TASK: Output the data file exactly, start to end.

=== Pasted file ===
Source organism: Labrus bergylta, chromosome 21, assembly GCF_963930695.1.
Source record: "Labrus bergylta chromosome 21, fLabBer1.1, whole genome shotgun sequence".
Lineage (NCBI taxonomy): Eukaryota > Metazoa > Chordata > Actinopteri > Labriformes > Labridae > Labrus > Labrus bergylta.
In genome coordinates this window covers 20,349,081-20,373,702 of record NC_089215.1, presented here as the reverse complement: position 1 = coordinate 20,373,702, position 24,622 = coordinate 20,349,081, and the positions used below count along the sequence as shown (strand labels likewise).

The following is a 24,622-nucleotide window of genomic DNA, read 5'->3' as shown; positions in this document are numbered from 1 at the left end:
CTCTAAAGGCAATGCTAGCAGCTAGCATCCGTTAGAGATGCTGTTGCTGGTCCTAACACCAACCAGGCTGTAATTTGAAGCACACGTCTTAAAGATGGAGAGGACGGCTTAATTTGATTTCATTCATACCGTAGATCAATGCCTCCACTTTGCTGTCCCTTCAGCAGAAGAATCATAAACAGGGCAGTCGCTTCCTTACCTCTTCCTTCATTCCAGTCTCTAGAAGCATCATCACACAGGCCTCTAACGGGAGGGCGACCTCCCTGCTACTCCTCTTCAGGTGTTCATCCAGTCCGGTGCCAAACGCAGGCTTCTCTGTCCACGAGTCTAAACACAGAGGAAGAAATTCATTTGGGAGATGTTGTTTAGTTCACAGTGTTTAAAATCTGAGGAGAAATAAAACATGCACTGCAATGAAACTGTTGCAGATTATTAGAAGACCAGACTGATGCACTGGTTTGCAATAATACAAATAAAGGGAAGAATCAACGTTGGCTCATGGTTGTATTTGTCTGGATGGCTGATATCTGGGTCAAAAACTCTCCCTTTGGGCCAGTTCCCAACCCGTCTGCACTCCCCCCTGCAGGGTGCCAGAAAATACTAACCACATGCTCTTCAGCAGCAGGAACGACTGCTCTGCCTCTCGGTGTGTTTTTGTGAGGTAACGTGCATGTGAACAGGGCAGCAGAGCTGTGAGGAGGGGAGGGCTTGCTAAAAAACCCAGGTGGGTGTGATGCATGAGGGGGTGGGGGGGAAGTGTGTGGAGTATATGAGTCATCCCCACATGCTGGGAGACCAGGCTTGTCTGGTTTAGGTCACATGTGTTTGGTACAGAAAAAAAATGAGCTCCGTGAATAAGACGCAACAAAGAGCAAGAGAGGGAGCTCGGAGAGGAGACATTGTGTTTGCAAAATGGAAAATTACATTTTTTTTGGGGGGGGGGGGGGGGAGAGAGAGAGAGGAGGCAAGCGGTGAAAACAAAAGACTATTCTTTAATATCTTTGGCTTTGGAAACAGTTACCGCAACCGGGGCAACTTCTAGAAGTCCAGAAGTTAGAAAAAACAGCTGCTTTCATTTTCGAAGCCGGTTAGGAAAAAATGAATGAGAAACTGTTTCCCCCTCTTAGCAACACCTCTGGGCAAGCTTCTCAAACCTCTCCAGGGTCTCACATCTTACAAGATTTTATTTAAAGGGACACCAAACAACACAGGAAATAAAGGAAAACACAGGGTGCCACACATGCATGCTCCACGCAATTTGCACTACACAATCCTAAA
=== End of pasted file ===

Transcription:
Source organism: Labrus bergylta, chromosome 21, assembly GCF_963930695.1.
Source record: "Labrus bergylta chromosome 21, fLabBer1.1, whole genome shotgun sequence".
Lineage (NCBI taxonomy): Eukaryota > Metazoa > Chordata > Actinopteri > Labriformes > Labridae > Labrus > Labrus bergylta.
In genome coordinates this window covers 20,349,081-20,373,702 of record NC_089215.1, presented here as the reverse complement: position 1 = coordinate 20,373,702, position 24,622 = coordinate 20,349,081, and the positions used below count along the sequence as shown (strand labels likewise).

The following is a 24,622-nucleotide window of genomic DNA, read 5'->3' as shown; positions in this document are numbered from 1 at the left end:
CTCTAAAGGCAATGCTAGCAGCTAGCATCCGTTAGAGATGCTGTTGCTGGTCCTAACACCAACCAGGCTGTAATTTGAAGCACACGTCTTAAAGATGGAGAGGACGGCTTAATTTGATTTCATTCATACCGTAGATCAATGCCTCCACTTTGCTGTCCCTTCAGCAGAAGAATCATAAACAGGGCAGTCGCTTCCTTACCTCTTCCTTCATTCCAGTCTCTAGAAGCATCATCACACAGGCCTCTAACGGGAGGGCGACCTCCCTGCTACTCCTCTTCAGGTGTTCATCCAGTCCGGTGCCAAACGCAGGCTTCTCTGTCCACGAGTCTAAACACAGAGGAAGAAATTCATTTGGGAGATGTTGTTTAGTTCACAGTGTTTAAAATCTGAGGAGAAATAAAACATGCACTGCAATGAAACTGTTGCAGATTATTAGAAGACCAGACTGATGCACTGGTTTGCAATAATACAAATAAAGGGAAGAATCAACGTTGGCTCATGGTTGTATTTGTCTGGATGGCTGATATCTGGGTCAAAAACTCTCCCTTTGGGCCAGTTCCCAACCCGTCTGCACTCCCCCCTGCAGGGTGCCAGAAAATACTAACCACATGCTCTTCAGCAGCAGGAACGACTGCTCTGCCTCTCGGTGTGTTTTTGTGAGGTAACGTGCATGTGAACAGGGCAGCAGAGCTGTGAGGAGGGGAGGGCTTGCTAAAAAACCCAGGTGGGTGTGATGCATGAGGGGGTGGGGGGGAAGTGTGTGGAGTATATGAGTCATCCCCACATGCTGGGAGACCAGGCTTGTCTGGTTTAGGTCACATGTGTTTGGTACAGAAAAAAAATGAGCTCCGTGAATAAGACGCAACAAAGAGCAAGAGAGGGAGCTCGGAGAGGAGACATTGTGTTTGCAAAATGGAAAATTACATTTTTTTTGGGGGGGGGGGGGGGGAGAGAGAGAGAGGAGGCAAGCGGTGAAAACAAAAGACTATTCTTTAATATCTTTGGCTTTGGAAACAGTTACCGCAACCGGGGCAACTTCTAGAAGTCCAGAAGTTAGAAAAAACAGCTGCTTTCATTTTCGAAGCCGGTTAGGAAAAAATGAATGAGAAACTGTTTCCCCCTCTTAGCAACACCTCTGGGCAAGCTTCTCAAACCTCTCCAGGGTCTCACATCTTACAAGATTTTATTTAAAGGGACACCAAACAACACAGGAAATAAAGGAAAACACAGGGTGCCACACATGCATGCTCCACGCAATTTGCACTACACAATCCTAAA